Puppy Socialization: How To Help Your Pup With Positive Experiences
Naturally, not every puppy comes from responsible beginnings. For the shelter puppy, one from a rescue group, or perhaps even a stray from completely unknown origins, your immediate attention to socialization can work wonders. This is the moments of your puppy’s life that can make or break his behavior and reaction to the outside world (as well as inside the house), for years to come.
However, keep in mind that, whether a few weeks or a few months old, coming home with you is a scary experience for a puppy. Give him a few days to adapt before taking him anywhere else.
Home soon provides a wonderful, secure environment for beginning socialization. The television, radio, blender and other appliances prepare your puppy for “strange” noises he may encounter later. Allowing him on different floorings, like vinyl, tile, wood and carpet, readies him for walking at the veterinarian’s office, pet supply store, friend’s homes, and more.
Of course every puppy is an individual and this fact greatly affects how you socialize your particular canine. Study your new addition, noting how he approaches unfamiliar objects and scenarios. A bold, fearless puppy frequently requires redirection to prevent him from jumping in headfirst, while a slightly timid or cautious youngster might need encouragement even in perfectly safe situations.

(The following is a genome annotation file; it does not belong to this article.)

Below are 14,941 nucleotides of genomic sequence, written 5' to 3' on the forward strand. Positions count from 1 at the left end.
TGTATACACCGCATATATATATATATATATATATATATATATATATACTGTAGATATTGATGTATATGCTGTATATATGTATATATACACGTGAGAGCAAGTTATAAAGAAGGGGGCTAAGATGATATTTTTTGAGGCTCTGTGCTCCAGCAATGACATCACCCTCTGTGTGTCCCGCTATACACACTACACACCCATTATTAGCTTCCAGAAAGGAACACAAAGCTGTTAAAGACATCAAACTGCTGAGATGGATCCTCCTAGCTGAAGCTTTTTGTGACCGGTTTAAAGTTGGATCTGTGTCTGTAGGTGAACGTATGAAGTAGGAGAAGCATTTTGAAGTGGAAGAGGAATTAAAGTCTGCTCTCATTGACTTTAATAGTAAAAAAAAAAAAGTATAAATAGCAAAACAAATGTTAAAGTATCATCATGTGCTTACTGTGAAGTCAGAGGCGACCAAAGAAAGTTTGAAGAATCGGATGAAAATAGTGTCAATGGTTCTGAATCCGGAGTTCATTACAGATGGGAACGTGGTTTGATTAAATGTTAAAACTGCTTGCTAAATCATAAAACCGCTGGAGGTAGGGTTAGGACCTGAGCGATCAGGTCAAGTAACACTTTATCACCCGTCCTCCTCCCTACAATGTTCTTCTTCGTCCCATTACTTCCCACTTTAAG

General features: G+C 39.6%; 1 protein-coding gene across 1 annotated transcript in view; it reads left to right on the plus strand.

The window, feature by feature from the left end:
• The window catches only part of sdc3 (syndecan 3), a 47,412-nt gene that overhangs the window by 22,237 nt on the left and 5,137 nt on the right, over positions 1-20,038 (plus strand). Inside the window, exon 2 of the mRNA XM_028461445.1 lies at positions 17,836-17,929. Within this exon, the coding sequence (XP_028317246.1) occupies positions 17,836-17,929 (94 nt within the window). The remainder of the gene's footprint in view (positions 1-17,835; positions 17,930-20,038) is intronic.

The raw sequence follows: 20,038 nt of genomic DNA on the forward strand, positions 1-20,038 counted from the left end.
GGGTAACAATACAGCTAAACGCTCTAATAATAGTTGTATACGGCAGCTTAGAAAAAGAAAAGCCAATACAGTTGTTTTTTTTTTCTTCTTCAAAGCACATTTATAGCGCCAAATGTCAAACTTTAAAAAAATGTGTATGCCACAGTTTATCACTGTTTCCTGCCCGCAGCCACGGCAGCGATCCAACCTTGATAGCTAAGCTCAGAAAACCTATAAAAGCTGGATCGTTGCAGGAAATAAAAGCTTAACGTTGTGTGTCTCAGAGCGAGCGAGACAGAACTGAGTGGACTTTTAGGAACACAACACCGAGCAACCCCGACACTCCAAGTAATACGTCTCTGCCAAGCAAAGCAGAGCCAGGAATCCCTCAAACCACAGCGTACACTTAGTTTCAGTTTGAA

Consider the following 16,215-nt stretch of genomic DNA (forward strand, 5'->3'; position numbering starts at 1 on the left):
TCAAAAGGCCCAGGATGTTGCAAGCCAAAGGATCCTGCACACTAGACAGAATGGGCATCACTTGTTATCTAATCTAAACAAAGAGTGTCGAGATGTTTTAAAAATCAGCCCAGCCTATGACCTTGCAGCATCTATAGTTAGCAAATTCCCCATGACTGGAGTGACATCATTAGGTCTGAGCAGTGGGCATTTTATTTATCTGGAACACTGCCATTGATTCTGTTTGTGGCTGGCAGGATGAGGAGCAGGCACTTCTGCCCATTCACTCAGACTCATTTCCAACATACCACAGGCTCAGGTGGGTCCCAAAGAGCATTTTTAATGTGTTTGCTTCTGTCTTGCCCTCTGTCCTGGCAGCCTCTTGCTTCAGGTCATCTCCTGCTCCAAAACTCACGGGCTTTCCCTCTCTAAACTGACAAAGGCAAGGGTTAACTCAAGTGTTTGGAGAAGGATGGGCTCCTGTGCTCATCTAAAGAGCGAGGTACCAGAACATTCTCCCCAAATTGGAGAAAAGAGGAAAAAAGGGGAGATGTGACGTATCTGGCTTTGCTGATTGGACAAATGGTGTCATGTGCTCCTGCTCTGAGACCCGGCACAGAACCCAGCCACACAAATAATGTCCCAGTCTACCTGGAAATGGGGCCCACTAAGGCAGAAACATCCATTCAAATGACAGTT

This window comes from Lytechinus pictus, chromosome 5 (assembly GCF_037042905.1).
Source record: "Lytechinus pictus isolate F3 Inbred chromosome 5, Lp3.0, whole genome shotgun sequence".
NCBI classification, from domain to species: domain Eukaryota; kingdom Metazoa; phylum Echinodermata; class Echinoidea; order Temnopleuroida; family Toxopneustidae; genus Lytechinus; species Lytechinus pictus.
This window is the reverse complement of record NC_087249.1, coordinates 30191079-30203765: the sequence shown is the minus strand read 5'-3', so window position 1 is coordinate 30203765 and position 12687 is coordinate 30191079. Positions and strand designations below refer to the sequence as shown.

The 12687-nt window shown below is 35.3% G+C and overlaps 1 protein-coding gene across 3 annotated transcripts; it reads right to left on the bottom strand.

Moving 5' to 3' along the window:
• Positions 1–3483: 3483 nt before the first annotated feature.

Professional trainers suggest that when your puppy shows hesitation towards something, don’t baby him. For instance, if your pup dislikes the slippery feel of vinyl, place a few pieces in or near his play area during supervised times. As you interact with him, purposefully disregard it when he “accidentally” places a foot on the vinyl. Your matter-of-fact attitude helps allay his concerns.
Alternatively, you can try throwing a favorite toy or treats onto the vinyl floor, enough so your pup’s feet make contact. This places his focus on having fun rather than worrying where he steps. As his confidence grows, sitting yourself on the vinyl floor further helps him forget his fears in order to join his favorite person.
These examples of positive, non-force methods illustrates how giving your puppy the time he needs builds confidence in his own abilities. Conversely, forcing a dog to confront and deal with something he is uncomfortable with, often called “flooding”, can be successful, but much depends on the dog, the issue, and application of the method. Done incorrectly, fears increase rather than decrease. For other than experienced trainers, positive works best.
The information shared on this site is for information only. It does not take the place of professional advice from your pet’s healthcare provider.